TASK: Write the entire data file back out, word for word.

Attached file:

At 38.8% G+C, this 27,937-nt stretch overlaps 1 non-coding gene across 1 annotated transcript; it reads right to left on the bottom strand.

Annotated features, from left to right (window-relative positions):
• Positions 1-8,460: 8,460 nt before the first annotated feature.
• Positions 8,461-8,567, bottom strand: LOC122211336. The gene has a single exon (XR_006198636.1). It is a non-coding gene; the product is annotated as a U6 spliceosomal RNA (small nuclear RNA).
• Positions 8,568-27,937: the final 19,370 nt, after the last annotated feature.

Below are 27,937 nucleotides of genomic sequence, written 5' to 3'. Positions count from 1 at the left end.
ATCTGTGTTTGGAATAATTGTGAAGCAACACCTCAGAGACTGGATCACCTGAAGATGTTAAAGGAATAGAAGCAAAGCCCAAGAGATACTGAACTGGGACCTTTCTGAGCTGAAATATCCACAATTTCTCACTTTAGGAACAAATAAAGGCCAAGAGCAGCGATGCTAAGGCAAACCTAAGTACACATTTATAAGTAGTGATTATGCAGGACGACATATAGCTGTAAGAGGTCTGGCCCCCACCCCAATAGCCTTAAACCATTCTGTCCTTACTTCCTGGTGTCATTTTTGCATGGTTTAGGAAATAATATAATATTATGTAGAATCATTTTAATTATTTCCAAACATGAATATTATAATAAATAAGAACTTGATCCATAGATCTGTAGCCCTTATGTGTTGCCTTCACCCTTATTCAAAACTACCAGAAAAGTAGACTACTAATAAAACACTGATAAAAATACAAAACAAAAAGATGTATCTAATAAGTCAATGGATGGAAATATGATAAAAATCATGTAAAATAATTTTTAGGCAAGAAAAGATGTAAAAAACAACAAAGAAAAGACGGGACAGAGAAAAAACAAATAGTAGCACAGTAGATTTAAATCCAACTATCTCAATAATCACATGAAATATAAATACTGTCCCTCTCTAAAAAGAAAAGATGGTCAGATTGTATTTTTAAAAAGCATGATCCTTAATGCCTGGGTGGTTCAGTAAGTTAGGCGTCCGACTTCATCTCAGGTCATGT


At 38.8% G+C, this 27,937-nt stretch overlaps 1 non-coding gene across 1 annotated transcript; it reads right to left on the bottom strand.

Annotated features, from left to right (window-relative positions):
• Positions 1-8,460: 8,460 nt before the first annotated feature.
• Positions 8,461-8,567, bottom strand: LOC122211336. The gene has a single exon (XR_006198636.1). It is a non-coding gene; the product is annotated as a U6 spliceosomal RNA (small nuclear RNA).
• Positions 8,568-27,937: the final 19,370 nt, after the last annotated feature.

Below are 27,937 nucleotides of genomic sequence, written 5' to 3'. Positions count from 1 at the left end.
ATCTGTGTTTGGAATAATTGTGAAGCAACACCTCAGAGACTGGATCACCTGAAGATGTTAAAGGAATAGAAGCAAAGCCCAAGAGATACTGAACTGGGACCTTTCTGAGCTGAAATATCCACAATTTCTCACTTTAGGAACAAATAAAGGCCAAGAGCAGCGATGCTAAGGCAAACCTAAGTACACATTTATAAGTAGTGATTATGCAGGACGACATATAGCTGTAAGAGGTCTGGCCCCCACCCCAATAGCCTTAAACCATTCTGTCCTTACTTCCTGGTGTCATTTTTGCATGGTTTAGGAAATAATATAATATTATGTAGAATCATTTTAATTATTTCCAAACATGAATATTATAATAAATAAGAACTTGATCCATAGATCTGTAGCCCTTATGTGTTGCCTTCACCCTTATTCAAAACTACCAGAAAAGTAGACTACTAATAAAACACTGATAAAAATACAAAACAAAAAGATGTATCTAATAAGTCAATGGATGGAAATATGATAAAAATCATGTAAAATAATTTTTAGGCAAGAAAAGATGTAAAAAACAACAAAGAAAAGACGGGACAGAGAAAAAACAAATAGTAGCACAGTAGATTTAAATCCAACTATCTCAATAATCACATGAAATATAAATACTGTCCCTCTCTAAAAAGAAAAGATGGTCAGATTGTATTTTTAAAAAGCATGATCCTTAATGCCTGGGTGGTTCAGTAAGTTAGGCGTCCGACTTCATCTCAGGTCATGT